Doctors must act once they notice any sign or symptom of distress with the baby. Allowing something to persist for an extended time is dangerous and puts the infant at risk of developing a serious condition such as cerebral palsy.

Understanding some of the common causes of cerebral palsy can be important when determining if someone is accountable for the injuries sustained. 

According to the National Institute of Neurological Disorders and Stroke, some common causes of CP include:

  • Pregnancy infections: Doctors must ensure that any infections a mother has are treated effectively so they are not passed on to the baby. Both rubella and cytomegalovirus are known causes of cerebral palsy.
  • Asphyxiation: If there is a lack of oxygen to the baby during the pregnancy, labor, or delivery, it may cause cerebral palsy. Doctors must work quickly if they identify asphyxia.
  • Untreated jaundice: Jaundice is a condition where a newborn has a yellow hue to their skin or eyes. It must be treated, especially in the most severe cases. This is the responsibility of the doctor, and if they fail to act, it can be considered negligence.
  • Rh Incompatibility: Rh incompatibility between the blood types of the mother and the baby can lead to brain damage and increase the risk of cerebral palsy.
  • Multiple Births: Twins or multiple births may have a higher risk of cerebral palsy, possibly due to the increased likelihood of complications during pregnancy or childbirth.
  • Exposure to Toxins: Exposure to certain toxins or infections during pregnancy may contribute to the development of cerebral palsy.

How to Prove Medical Negligence

Proving negligence for causing cerebral palsy in a birth injury lawsuit involves establishing that the healthcare provider or facility failed to meet the standard of care expected in delivering a baby, and that this failure directly resulted in the injury. Here are the general steps and elements involved in proving negligence in such cases:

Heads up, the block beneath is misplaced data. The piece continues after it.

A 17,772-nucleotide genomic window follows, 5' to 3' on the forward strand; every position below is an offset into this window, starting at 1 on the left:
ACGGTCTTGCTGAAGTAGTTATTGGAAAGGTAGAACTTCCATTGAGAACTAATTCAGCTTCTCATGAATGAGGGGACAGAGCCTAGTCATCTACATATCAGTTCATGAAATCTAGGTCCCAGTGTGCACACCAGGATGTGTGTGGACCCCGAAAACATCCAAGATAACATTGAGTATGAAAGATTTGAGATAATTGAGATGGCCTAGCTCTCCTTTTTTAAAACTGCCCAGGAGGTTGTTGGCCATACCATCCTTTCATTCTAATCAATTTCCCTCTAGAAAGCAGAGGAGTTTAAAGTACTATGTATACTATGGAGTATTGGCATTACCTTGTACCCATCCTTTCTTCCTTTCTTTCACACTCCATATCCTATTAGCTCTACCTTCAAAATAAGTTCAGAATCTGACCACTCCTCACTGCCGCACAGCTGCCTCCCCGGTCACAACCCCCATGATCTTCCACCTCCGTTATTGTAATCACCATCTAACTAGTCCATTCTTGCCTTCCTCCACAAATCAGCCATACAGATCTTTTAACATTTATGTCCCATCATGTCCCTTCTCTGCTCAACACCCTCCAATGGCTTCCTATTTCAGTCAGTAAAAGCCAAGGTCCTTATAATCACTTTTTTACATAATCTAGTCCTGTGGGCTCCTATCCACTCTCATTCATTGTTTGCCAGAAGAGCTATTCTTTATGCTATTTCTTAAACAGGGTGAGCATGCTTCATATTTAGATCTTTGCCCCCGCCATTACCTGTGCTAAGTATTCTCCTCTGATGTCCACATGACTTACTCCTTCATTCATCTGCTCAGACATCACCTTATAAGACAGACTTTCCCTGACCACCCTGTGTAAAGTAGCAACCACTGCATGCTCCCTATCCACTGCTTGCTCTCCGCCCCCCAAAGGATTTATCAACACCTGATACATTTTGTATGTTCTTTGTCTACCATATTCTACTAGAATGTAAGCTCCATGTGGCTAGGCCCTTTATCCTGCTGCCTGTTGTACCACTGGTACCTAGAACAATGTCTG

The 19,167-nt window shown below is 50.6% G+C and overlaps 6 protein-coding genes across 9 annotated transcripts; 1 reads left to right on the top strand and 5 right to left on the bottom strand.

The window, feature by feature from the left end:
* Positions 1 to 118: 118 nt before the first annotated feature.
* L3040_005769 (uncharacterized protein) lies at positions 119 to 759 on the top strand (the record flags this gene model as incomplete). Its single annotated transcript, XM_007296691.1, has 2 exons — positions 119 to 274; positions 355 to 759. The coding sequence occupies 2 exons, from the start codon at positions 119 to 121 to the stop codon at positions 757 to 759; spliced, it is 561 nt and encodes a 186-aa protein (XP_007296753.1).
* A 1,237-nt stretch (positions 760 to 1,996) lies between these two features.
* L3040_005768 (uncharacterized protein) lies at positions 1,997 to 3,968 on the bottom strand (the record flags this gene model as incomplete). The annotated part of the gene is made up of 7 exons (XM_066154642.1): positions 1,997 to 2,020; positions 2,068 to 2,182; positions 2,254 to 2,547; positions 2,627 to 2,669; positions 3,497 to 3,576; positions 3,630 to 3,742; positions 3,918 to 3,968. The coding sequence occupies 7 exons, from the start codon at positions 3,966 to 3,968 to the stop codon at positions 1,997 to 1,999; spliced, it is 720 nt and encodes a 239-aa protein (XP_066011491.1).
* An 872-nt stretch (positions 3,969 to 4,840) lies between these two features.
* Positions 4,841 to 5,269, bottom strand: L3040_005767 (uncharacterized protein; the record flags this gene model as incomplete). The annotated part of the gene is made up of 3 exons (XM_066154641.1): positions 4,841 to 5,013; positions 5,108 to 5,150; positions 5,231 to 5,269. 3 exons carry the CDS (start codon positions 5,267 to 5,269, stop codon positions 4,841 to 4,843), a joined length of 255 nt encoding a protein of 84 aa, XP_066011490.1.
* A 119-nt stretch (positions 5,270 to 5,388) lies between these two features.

1. Establish Duty of Care: Demonstrate that there was a duty of care owed by the healthcare provider to the mother and the baby during childbirth. This duty is typically established by the doctor-patient relationship.
  2. Breach of Standard of Care: Show that the healthcare provider breached the standard of care expected in similar situations. This involves demonstrating that the actions or decisions made by the healthcare provider deviated from what a reasonable and competent healthcare professional would have done under similar circumstances.
  3. Causation: Establish a direct link between the breach of the standard of care and the resulting harm. In the context of cerebral palsy cases, it must be demonstrated that the negligent actions or omissions directly caused or contributed to the brain injury leading to cerebral palsy.
  4. Expert Testimony: Expert witnesses, typically medical professionals with expertise in the relevant field, are crucial in these cases. They can provide testimony regarding the standard of care, the defendant's deviation from that standard, and the causal link between the negligence and the cerebral palsy.
  5. Medical Records and Documentation: Gather and present medical records, test results, and other relevant documentation that can support the claim of negligence. This may include evidence of fetal distress, improper monitoring, delayed interventions, or other factors contributing to the birth injury.
  6. Timeline of Events: Create a detailed timeline of events leading up to and during childbirth. Highlight any critical moments where negligence may have occurred and contributed to the cerebral palsy.
  7. Damages: Establish the damages incurred as a result of the cerebral palsy, including medical expenses, ongoing care costs, loss of future earning capacity, pain and suffering, and diminished quality of life.

Hear From Our Clients